VA Chief Touts Proposal to Make It Easier to Fire Executives


Veterans Affairs Secretary Bob McDonald on Wednesday discussed a budget proposal designed to make it easier to discipline senior executive service employees for wrongdoing.

The proposal is included in the department's $182 billion budget for fiscal 2017, which begins Oct. 1, among other policy and benefits changes intended in part to streamline agency operations.

The bid to place medical center directors and other SES-level employees under Title 38 -- the same job category as doctors and nurses -- was spurred by recent administrative judges' decisions vacating VA disciplinary actions against two senior executives.

"It seemed to us that [the Merit System Protection Board] judges didn't understand the intent of Congress" in giving the department greater power to discipline employees," McDonald told lawmakers.

A Title 38 employee demoted or fired for cause by the VA secretary would not be able to appeal to the board.

"[This] gives us more flexibility to pay them more competitively," McDonald said, "but it also gives us more flexibility in disciplinary matters without all the things that happened with the SES employees."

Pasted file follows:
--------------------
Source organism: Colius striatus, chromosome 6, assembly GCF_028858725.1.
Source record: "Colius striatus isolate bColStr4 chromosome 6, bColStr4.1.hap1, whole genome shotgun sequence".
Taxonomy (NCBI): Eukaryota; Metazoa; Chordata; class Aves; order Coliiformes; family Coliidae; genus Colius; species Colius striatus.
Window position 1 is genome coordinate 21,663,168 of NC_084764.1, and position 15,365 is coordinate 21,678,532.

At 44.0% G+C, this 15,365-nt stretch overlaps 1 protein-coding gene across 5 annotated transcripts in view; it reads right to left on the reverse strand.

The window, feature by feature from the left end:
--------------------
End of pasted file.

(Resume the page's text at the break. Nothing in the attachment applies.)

McDonald met on Tuesday night to discuss the planned bill with House Veterans Affairs Committee Chairman Rep. Jeff Miller, a Republican from Florida, and ranking member Rep. Corrine Brown, a Democrat from Florida, as well as the chair and ranking member of the Senate veterans committee, Sens. Johnny Isakson, a Republican from Georgia, and Richard Blumenthal, a Democrat from Connecticut.

A legislative provision based on the VA proposal will immediately be incorporated into current and ongoing negotiations between the two committees as part of package of veterans' legislation, a source familiar with the action told

VA is also asking Congress for legislation to end a longstanding appeals process that allows veterans to continue pushing claims for years after they have been denied, McDonald said. In one case, he said, the Board of Appeals has been working on a case continuously appealed for 25 years.

Under the current law, a veteran may appeal any number of times if not satisfied with a VA ruling.

The proposed legislation would end -- with very limited exceptions -- the requirement that the department continue to accept new evidence in an appeal once an initial decision is issued. It would also transfer continued appeals to the Board of Veterans Appeals and eliminate optional board hearings before veterans' law judges.

"Without the change," McDonald said, "pending appeals will soar to 2.2 million by 2027."

-- Bryant Jordan can be reached at Follow him on Twitter at @bryantjordan.

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